said he helped bring a Native American Martin said he would expand stu- University and the community." -
faculty member to UNC. His next goal dent work-study programs into town He said he did not support the use of
is to set up a curriculum in Native businesses. "On-campus work-study meal cards in downtown restaurants.
American studies. "It would add greatly programs are sometimes limited., This The proposal would probably drive any
to the diversity of the University." would help build relations between the campus food service under, he said, ;
year and decided not to apply for funds
this year, Esposito said.
Congress decides how much each
organization will be allotted for the
upcoming year, and money will be
distributed in May.
The 38 oreanizations requested a
total of $257994.16 for the 1990-91
year, with Student Television (STV)
asking for the most money at $29,200.
The money allotted to STV will go
toward the rising costs of programming
since the station joined Cable Vision
Industries of Orange County, saidTena
Williamson, station manager.
'The biggest increase has been be
cause of our program manager's job,"
Williamson said. "Since we went to the
new cable company, we've had to in
crease the requirements of the job and
also increase the minimum wage.
"We also need extra money in case
any of our equipment breaks. Most of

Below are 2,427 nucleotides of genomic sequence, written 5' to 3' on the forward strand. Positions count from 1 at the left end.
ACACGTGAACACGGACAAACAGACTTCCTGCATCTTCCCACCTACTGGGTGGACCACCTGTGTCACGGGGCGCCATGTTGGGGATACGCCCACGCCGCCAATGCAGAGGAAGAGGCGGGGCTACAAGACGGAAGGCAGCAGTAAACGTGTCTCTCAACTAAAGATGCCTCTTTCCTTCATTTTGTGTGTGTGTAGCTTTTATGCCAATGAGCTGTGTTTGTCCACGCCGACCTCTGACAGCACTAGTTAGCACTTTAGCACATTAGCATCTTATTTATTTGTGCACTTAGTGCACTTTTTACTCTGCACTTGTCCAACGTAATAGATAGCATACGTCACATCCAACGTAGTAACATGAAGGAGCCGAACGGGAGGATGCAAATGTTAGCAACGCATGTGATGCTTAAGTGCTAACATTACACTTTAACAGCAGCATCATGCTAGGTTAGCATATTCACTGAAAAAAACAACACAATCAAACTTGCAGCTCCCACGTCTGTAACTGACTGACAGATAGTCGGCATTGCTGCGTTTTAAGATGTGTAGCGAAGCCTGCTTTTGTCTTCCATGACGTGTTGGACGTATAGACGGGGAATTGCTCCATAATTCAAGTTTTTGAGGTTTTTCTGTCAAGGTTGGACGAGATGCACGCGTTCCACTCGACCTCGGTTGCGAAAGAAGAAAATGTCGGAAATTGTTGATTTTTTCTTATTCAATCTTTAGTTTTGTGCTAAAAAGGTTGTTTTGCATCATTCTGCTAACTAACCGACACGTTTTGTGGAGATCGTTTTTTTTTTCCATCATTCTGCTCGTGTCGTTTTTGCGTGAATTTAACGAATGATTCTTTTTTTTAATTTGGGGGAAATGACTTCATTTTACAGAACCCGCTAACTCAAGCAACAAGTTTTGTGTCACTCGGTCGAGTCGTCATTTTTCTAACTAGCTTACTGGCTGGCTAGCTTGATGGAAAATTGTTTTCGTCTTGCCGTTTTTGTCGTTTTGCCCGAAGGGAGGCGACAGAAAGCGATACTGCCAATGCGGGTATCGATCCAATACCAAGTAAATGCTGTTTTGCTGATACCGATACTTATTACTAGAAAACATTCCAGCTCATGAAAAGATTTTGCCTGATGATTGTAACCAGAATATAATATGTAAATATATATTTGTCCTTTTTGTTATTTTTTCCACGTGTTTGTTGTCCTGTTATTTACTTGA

our equipment is quite old," she said.
The Phoenix Student Newsweekly
had the biggest increase from last year
in requesting money. The Phoenix
requested $16,957 last year and re
ceived $17,158 from congress. The
newsweekly requested $27,294 for next
Ed Davis, editor of The Phoenix,
mittee meeting. If the committee passes
the proposal, it will go before the con
gress for final consideration.
The current budget and accounting
processes confuse the student groups,
and they often have a false sense of the
amount of money directly available to
them, Beasley said.
A student group's income consists
of student government appropriations
and donations gained through methods
such as fund raising. Given a case in
which student government awards a
group a budget of $1,000 $500 of
which is cash from, student govern
ment, with the other $500 in the form of
anticipated donations some confusion
could arise as to how much money the
group actually has for expenditures,
While the funding from student
government is a cash sum to which the
student group has direct access, the do
nations may not arrive until the year's
end. Therefore, the group may operate
as if it possesses the full $ 1 000 while it